Gender and Sport Policy in Canada: Protection of Fair Play for Female Athletes

The summer Olympics is less than 200 days away and many people are clearly becoming alarmed at the growing trend of trans-women competing as females in women’s sporting events. While many had voiced great hopes that the International Olympic Committee would update their transgender self-ID policy in time for Tokyo 2020 to ensure fairness for female athletes, the IOC remained strangely quiet on the issue right up to the end of 2019. Clearly, the IOC is prepared to let the gender self-ID experiment run its course irrespective of potential upheaval in the female category.

We wondered how these policies have taken effect across the many sporting organizations in Canada. Cycling Canada, for example, allows trans-athletes to compete in whichever gender category they self-identify. This policy has stripped medals and other benefits from a number of deserving female athletes.

Most Canadian sporting organizations have been pressured to cut and paste new guidance on Trans-inclusivity from a document produced in 2015 by the Canadian Center for Ethics in Sport.

The guidance document acknowledges that sex and gender are different:

We now know that sex and gender are not the same thing, and that individuals are born with different combinations of sex and gender as part of their identity.

CCES Trans Inclusion in Sport Expert Working Group

But the policy guidance comes down to the following directive:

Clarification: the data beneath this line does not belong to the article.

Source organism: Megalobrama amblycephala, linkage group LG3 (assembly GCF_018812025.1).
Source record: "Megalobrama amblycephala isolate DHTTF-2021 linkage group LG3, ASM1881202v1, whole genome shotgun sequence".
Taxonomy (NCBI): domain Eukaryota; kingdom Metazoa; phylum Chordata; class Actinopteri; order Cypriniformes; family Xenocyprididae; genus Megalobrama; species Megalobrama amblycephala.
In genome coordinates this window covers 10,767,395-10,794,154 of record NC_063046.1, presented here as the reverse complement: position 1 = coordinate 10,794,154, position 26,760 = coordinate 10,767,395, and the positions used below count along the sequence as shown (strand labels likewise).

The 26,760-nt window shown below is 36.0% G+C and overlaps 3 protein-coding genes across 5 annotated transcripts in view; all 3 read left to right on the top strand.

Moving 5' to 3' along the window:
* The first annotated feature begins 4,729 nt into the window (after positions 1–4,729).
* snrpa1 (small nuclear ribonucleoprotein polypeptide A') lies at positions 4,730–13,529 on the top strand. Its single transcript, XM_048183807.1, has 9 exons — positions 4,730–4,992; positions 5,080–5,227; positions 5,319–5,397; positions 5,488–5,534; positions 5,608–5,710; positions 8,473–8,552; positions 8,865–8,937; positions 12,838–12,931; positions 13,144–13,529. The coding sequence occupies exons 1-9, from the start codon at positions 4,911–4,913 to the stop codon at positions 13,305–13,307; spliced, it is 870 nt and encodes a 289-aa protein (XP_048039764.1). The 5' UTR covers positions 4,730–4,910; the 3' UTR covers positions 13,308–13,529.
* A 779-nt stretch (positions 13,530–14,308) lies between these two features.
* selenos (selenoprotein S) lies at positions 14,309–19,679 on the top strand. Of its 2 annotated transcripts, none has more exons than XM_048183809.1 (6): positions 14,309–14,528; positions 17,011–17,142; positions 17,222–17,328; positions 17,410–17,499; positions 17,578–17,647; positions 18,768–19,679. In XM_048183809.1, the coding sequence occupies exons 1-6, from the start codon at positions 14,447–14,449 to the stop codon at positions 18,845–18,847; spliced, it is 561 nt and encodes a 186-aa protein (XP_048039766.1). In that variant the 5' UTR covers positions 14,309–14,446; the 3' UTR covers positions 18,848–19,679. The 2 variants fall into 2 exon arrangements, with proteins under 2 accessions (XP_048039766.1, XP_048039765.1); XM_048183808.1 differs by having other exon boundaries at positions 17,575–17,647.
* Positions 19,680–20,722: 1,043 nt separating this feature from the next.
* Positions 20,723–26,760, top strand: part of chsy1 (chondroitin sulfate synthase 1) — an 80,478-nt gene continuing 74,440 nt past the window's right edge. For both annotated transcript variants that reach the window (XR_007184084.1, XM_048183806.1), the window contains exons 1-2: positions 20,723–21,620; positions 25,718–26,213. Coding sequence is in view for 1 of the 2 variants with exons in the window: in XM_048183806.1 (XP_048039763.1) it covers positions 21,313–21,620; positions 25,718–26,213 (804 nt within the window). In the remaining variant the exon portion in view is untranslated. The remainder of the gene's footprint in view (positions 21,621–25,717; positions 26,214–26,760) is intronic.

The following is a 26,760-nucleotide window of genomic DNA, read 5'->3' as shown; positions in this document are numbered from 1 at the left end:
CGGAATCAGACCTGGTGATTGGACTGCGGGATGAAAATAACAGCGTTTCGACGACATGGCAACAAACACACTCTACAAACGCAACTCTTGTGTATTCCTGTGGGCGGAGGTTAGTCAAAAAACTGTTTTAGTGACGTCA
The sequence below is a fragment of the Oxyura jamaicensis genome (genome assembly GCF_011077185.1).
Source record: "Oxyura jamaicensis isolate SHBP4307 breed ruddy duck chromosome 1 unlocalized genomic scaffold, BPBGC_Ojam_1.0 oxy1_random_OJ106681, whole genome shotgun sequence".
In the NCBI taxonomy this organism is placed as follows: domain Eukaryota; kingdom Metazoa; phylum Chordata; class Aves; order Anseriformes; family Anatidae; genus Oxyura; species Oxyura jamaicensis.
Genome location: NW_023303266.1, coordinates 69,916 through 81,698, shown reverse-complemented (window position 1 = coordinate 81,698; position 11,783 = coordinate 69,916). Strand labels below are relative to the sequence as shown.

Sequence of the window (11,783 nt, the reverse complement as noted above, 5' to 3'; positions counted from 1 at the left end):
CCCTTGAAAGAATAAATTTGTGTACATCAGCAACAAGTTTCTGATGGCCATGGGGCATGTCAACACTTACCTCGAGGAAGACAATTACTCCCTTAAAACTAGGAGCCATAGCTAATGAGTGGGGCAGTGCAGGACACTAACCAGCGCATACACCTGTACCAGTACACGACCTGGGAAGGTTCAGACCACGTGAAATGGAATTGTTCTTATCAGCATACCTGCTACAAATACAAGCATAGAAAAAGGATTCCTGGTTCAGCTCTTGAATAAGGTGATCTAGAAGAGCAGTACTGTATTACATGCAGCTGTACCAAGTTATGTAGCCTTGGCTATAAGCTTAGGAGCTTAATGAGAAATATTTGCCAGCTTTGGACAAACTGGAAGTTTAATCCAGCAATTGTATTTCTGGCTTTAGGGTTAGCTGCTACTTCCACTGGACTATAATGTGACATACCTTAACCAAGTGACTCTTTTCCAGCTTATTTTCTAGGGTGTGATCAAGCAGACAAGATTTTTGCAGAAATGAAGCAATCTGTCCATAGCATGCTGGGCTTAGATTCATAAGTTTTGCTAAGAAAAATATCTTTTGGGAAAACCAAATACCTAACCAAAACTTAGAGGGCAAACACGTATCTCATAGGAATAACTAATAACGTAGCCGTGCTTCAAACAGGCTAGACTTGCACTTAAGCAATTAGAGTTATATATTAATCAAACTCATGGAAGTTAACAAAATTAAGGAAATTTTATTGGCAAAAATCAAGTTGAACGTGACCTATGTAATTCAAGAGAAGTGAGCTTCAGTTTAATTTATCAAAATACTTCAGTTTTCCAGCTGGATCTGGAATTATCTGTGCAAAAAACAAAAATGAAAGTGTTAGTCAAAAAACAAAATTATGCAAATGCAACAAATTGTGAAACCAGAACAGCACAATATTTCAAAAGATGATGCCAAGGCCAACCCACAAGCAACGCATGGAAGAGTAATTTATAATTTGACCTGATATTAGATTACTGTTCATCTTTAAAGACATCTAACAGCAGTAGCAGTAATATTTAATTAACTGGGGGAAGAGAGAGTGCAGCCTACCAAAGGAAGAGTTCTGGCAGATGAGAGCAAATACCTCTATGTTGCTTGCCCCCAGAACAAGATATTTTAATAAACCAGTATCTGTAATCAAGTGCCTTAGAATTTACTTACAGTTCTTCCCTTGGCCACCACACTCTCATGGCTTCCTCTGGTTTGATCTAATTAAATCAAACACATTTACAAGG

It is a human right to be recognized as the gender with which you identify. The Expert Working Group held strongly to the principle that the inclusion of all athletes, based on the fundamental human right of gender self-determination overrides any consideration of potential competitive advantage.

CCES Trans Inclusion in Sport Expert Working Group

[A note on the Expert Working Group: The composition of the group overwhelmingly represents a “Trans” bias. The primary medical expert was Dr. Stephen Feder, the co-director of the gender diversity clinic at CHEO, the children’s hospital in Ottawa and a co-investigator on the TransYouthCan! research team studying trans youth being referred for puberty blockers. The Expert Working Group failed to include any other medical professional or human biologist with an alternative viewpoint.]

The policy position of the working group presumes (indeed, it demands!) that inclusion in sport is based on gender, not biological sex. There is significant discussion on “respecting everyone’s individual gender journey” rather than acknowledging the primacy of biology when it comes to performance capacity in sport. In their view, gender self-determination “overrides” all considerations.